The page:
Thermal comfort is one of the main challenges for building owners, since there are technical and subjective factors interacting. Variables like temperature and humidity can be measured and controlled, but thermal comfort also depends on individual preferences, clothing and metabolism. For these reasons, finding a temperature that makes everyone in a building comfortable is practically impossible.

To maximize thermal comfort in commercial buildings, an effective strategy is dividing indoor spaces into many temperature zones with independent controls. To complement this HVAC design approach, companies can let employees sit where they feel the most comfortable, instead of having a fixed desk.


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Scientific studies differ slightly in their results. However, the ideal temperature for human comfort and productivity is in the approximate range of 20°C to 25°C (68°F to 77°F). As the indoor temperature deviates from this range, there is a negative impact on productivity and comfort.

Companies often underestimate the financial impact of losing productivity; a well-designed energy efficiency project does not save energy at the expense of wellness. For example, a building could simply reduce its ventilation rate to save on HVAC, but the loss of air quality can make employees less productive. If the measure saves $2,000/month, but the productivity loss is $5,000/month, there is a net loss even when energy is saved.

Main Factors that Influence Thermal Comfort

The WELL Building Standard is a certification system similar to LEED, but more focused on human health and wellness. Thermal comfort is one of the main performance categories in the WELL standard. Six main factors that influence thermal comfort have been identified, and also several secondary factors.

Thermal Comfort, 6 Main Factors

Secondary Factors

  • Indoor air temperature, specifically the dry-bulb temperature.
  • Mean radiant temperature of surrounding surfaces.
  • Insulation provided by clothing.
  • Individual metabolic rate
  • Humidity content in the air
  • Air speed
  • Age
  • Gender
  • Adaptability to thermal conditions
  • Climatological original

Psychological factors have also been linked with thermal comfort. For example, persons who are experiencing negative emotions may feel less comfortable in conditions where they normally feel comfortable.

Of the six main factors that influence thermal comfort, three can be controlled directly by an HVAC system: dry-bulb temperature, relative humidity and air speed. Radiant HVAC systems in particular can also control the temperature of some indoor surfaces, such as walls and floors. Occupants can gain more control over their clothing insulation if companies adopt a flexible dress code.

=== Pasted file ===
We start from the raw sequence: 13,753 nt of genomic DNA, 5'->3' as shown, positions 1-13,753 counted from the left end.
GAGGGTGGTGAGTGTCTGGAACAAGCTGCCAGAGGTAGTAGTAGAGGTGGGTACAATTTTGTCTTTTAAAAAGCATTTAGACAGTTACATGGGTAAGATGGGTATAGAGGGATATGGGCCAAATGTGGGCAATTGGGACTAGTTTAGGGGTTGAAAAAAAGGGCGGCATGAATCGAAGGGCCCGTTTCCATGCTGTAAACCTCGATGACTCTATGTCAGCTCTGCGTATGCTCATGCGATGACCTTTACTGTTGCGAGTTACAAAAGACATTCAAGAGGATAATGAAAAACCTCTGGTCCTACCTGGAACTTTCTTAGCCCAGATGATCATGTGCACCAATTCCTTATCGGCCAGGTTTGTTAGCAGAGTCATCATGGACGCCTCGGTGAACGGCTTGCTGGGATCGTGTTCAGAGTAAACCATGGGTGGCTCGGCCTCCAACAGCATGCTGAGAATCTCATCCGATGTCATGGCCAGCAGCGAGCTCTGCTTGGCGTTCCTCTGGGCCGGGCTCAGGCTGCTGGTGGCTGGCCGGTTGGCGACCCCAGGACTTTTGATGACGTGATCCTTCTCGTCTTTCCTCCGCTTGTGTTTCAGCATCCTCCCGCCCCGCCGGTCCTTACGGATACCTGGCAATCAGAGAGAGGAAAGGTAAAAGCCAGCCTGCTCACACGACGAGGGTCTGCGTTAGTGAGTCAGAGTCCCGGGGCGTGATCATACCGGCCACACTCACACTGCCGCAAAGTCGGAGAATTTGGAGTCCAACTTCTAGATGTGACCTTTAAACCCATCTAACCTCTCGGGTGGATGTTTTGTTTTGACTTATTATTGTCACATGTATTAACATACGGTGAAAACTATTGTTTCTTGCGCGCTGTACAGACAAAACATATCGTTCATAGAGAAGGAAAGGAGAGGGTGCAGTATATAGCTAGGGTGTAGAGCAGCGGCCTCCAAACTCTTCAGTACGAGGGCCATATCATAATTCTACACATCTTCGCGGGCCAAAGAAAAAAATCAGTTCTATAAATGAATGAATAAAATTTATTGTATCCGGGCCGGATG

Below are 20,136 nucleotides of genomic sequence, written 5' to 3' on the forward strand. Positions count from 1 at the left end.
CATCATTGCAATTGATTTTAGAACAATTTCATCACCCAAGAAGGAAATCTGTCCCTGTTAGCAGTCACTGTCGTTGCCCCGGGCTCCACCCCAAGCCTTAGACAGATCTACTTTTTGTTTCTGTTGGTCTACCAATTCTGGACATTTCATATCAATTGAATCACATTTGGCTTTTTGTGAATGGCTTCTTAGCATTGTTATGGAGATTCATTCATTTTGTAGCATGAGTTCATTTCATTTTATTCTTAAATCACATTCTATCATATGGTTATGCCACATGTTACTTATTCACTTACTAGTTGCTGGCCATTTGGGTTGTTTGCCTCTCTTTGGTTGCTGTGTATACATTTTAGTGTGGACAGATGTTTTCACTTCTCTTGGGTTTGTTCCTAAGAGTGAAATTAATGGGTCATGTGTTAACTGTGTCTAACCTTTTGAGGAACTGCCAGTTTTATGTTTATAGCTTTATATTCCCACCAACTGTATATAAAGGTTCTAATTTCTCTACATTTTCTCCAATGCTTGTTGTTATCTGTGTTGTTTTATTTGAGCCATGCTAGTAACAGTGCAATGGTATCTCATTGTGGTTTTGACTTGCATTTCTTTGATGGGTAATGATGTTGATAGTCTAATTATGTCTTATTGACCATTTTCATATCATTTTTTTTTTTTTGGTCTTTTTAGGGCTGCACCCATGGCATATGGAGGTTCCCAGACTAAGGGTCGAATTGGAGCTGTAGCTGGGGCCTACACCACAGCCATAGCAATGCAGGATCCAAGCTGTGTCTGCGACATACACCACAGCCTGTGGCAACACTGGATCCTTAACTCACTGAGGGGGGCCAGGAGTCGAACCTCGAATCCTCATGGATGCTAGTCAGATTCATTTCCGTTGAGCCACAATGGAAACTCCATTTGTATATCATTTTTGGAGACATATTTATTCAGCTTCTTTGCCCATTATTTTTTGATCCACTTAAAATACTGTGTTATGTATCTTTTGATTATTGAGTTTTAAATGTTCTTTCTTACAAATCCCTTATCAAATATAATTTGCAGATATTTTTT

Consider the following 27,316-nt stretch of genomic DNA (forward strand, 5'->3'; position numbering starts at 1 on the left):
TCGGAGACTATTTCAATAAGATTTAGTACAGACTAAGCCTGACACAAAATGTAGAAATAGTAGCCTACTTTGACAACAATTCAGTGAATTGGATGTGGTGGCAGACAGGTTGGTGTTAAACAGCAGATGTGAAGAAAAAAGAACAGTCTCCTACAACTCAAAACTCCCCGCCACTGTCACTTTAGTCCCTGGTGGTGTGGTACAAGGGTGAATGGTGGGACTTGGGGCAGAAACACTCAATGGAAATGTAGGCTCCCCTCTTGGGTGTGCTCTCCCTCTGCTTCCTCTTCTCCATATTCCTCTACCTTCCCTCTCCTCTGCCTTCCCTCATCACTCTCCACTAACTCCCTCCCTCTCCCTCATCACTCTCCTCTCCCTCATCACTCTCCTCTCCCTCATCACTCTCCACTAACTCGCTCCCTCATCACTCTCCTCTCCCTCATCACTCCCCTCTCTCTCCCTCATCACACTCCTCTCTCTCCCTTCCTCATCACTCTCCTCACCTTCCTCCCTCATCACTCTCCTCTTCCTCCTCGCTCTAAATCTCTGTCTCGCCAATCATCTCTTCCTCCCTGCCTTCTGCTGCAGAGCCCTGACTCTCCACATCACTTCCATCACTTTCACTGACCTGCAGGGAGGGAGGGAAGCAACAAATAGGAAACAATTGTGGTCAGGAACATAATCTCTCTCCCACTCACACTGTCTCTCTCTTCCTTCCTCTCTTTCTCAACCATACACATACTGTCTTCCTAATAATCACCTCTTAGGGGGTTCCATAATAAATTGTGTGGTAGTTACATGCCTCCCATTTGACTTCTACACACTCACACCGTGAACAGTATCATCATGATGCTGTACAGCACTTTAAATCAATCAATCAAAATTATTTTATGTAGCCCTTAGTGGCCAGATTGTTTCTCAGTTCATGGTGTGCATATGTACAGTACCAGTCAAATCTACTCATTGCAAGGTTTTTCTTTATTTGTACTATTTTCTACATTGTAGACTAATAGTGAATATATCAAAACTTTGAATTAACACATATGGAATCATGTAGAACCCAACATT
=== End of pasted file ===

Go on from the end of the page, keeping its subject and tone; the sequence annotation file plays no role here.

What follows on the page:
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To account for differences in metabolic rate and secondary comfort factors, the best solution is giving occupants control over their immediate surroundings. This can be combined with the mobility to use different workspaces.

Air humidity has a significant impact on thermal comfort. However, controlling relative humidity is less subjective than controlling air temperature, since there are negative effects at both humidity extremes - dry and humid.

  • Low humidity causes particles to stay airborne for longer, and this includes allergens and viruses. Even if harmful particles are controlled, low humidity can irritate the skin, eyes and respiratory system. In addition, low humidity causes static electricity to accumulate, and discharges can damage electronic equipment.
  • High humidity stimulates the reproduction of harmful organisms like bacteria, mold and dust mites - all of them cause health problems.
  • Both humidity extremes tend to worsen the discomfort caused by high and low temperatures.

ASHRAE recommends keeping relative humidity within a range of 30% and 60%, and ideally between 40% and 50%. This prevents the negative effects of high and low humidity, while improving thermal comfort 

Using Technology to Improve Thermal Comfort

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When a large indoor area uses a single temperature zone and a single thermostat, there is less control over thermal conditions. For example, occupants close to HVAC diffusers may feel the air speed is too high, while occupants close to windows may be affected more by the outdoor temperature.

To achieve better control over indoor temperatures, built environments can be divided into a larger number of thermal zones. The WELL building standard recommends one thermal zone per 320 ft2 or per 5 occupants, whichever results in less zones. In addition, temperature sensors should be placed at least 3.3 feet away from sources of cold or heat, to ensure a correct reading.

Building occupants can be provided with a mobile application that accomplishes the two following functions:

  • Controlling temperature and air speed in their immediate surroundings.
  • A temperature map of all workspaces, so they can choose where they want to sit.

The application can keep a temperature record of the locations chosen by each occupant. This information can then be used to suggest spots where they will feel comfortable, based on the temperature distribution measured.

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